Are WiFi and Internet the same thing?

As an ISP technician, I interact with a lot of people who are having internet-related troubles. While dealing with trouble tickets or service calls, there are some instances of actual problems with internet service or a hardware issue somewhere of course, but the majority of these customer internet problems boil down to a misunderstanding of how internet service, electronics and/or WiFi works. Specifically the latter. This is why I’ve created this post, to try and help clear up this specific point up. Even as an everyday, average internet user with zero technical aspirations, having a better understanding of how WiFi works can significantly improve your experience using the internet in your home.

WiFi vs Internet

WiFi is strongly associated with internet access. That association is so strong that a significant number of people assume that their home’s WiFi is their actual internet service itself. My experience up to 2019 is that this belief is held by those in their 20s to those in their 80s and beyond, though it tends to be more prominent with older individuals who didn’t grow up with WiFi and internet service.

WiFi is separate from internet. You can have WiFi and no internet service, just as you can have internet service with no WiFi. WiFi is simply a conduit or transport vehicle for internet access rather than internet access itself. In a way, your router and WiFi is like a telephone on an old, landline phone system. You can have a phone but no phone service, and you can have phone service, but if your phone is unplugged or somehow not working, you won’t be able to make phone calls, even if your phone service is working perfectly.

Components of internet service

This can get a little murky as there are many different types of internet, and different ISPs provide different hardware, but in general, there are three components to internet service in your home:

Your connection to the ISP
For most people, this is a physical connection by way of wires run to your home. Telephone wires, coax or fiber, if you’re lucky enough to have access to fiber. In other cases, your connection to your ISP is wireless, which is more common in rural areas. Satellite internet and internet service through a mobile phone service provider are types of wireless internet.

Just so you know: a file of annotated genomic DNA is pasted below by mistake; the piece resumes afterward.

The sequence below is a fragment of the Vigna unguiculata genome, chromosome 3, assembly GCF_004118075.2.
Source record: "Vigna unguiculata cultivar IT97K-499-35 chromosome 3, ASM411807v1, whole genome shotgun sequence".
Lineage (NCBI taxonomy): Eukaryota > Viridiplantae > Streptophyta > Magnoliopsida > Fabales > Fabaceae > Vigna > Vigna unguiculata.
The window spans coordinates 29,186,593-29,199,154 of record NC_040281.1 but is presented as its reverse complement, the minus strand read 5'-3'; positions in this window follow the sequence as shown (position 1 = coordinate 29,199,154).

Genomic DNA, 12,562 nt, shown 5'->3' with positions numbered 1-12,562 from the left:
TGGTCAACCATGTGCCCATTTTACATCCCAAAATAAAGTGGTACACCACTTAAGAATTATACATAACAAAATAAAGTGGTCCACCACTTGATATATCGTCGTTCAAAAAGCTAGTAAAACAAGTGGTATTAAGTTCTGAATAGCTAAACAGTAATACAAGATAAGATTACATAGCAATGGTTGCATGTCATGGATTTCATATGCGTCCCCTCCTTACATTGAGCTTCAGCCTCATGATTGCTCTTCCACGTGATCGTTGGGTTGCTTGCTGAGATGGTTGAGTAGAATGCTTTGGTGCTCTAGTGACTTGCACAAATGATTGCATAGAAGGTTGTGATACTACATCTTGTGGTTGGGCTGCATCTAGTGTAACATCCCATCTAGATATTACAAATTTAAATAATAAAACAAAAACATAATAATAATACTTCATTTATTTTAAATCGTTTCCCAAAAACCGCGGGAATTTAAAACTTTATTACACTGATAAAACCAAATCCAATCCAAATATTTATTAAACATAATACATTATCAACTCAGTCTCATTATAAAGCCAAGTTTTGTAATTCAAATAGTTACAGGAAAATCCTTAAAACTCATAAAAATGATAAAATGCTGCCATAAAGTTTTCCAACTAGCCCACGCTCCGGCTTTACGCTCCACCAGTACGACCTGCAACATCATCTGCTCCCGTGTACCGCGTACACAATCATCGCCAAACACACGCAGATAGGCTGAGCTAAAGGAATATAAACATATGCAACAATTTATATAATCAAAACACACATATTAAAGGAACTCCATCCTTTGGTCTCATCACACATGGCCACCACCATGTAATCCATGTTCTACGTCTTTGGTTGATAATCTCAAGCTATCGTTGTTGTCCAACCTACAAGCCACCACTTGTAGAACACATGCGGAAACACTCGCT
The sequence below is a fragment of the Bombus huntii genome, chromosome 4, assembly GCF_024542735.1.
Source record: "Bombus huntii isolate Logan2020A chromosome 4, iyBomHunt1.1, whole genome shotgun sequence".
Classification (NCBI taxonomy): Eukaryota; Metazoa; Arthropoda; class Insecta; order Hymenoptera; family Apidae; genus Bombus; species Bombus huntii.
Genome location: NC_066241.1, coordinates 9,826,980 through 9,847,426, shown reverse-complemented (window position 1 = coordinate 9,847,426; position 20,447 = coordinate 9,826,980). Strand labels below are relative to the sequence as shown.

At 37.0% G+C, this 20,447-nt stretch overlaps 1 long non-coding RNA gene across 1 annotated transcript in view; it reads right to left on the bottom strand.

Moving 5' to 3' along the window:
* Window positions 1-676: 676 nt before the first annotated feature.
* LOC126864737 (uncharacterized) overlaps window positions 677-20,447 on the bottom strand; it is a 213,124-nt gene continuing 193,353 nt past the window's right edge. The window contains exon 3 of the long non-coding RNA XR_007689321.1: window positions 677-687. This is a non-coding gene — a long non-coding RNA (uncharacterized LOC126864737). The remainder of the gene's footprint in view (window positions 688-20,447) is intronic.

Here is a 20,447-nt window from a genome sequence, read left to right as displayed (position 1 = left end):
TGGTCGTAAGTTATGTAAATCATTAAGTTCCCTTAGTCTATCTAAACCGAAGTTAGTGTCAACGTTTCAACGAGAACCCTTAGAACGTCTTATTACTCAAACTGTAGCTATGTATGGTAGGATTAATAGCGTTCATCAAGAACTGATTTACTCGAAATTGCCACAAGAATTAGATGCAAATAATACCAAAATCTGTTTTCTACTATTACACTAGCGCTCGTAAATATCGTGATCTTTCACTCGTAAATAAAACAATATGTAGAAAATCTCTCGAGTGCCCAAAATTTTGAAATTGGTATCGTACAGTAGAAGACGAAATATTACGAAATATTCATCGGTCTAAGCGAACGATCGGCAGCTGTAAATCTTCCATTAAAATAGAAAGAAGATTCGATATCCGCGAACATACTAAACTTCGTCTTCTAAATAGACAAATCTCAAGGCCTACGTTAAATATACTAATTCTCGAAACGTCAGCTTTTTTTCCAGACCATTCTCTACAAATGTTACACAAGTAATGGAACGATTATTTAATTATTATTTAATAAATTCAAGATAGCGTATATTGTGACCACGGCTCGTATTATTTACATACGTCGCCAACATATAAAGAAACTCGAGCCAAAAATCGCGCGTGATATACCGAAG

A modem
A modem is essentially a translator for communications between your router and your ISP. These communications, for the most part, are your internet activity. Web browsing, playing videos, online gaming, etc. The modem takes the signal from your router and turns it into something that will pass through your ISP’s network, then off to the destination somewhere in the world.

TP-Link Wireless Router

A router
A router is basically a small computer that acts as a traffic cop: directing traffic (data, which is internet activity) between devices in your home and your ISP. Much like the name implies, it “routes” traffic between your ISP and devices in your home. Most routers have WiFi, which is just a wireless component of the router. Like mentioned above, your router, and WiFi, are tools used to deliver internet access to devices in your home rather than internet access itself.

In quite a few cases, ISPs either mandate or offer modem/router combo units, which combine a modem and router into a single device. Even though this can add to some confusion, these two-in-one units still provide two distinct functions, as noted above.

Router and WiFi Facts

  • No router, no matter how much money you spend on it, can make your internet speed faster than your ISP allows your connection to go. It can only deliver your maximum speed or cause it to be slower.
  • Your router’s WiFi may not be as fast as your internet connection. In some cases with 2.4Ghz Wifi especially, you may get less than 5Mbps speed over WiFi, even if you have a much faster internet connection. This is why I recommend you use a dual-band router.
  • With a dual-band router, the 2.4Ghz band has better range and penetrates walls and other obstacles better than 5Ghz, but it is also slower and more likely to have problems due to wireless interference.
  • If you use the internet for streaming video or online gaming, if possible, use a cat5 / cat6 Ethernet cable rather than WiFi. It will provide the best-possible streaming experience with the lowest-possible latency.
  • Routers should be maintained, just like computers and motor vehicles. Software updates for routers help to improve security and in some cases may improve router performance, fix issues that pop up as they age and even may extend the life of a router. An example of a major security flaw that should be addressed with a router update is the WPA2 crack made public in 2017.
  • In many cases, the default WiFi settings on routers work to worsen WiFi performance in an area. Though the reasons for that are beyond this post, you may be able to improve your WiFi’s performance by manually managing your WiFi channel selection and lowering your WiFi’s speed or channel-width settings if appropriate for your internet package speed. If you don’t have neighbors, this is less of an issue, but it can be a major problem in populated areas.

Hopefully this helps explain the difference between WiFi and internet service to a small degree. If you have any questions, feel free to post them below.

Related Articles:

Posted on Published

Leave a Reply

Your email address will not be published. Required fields are marked *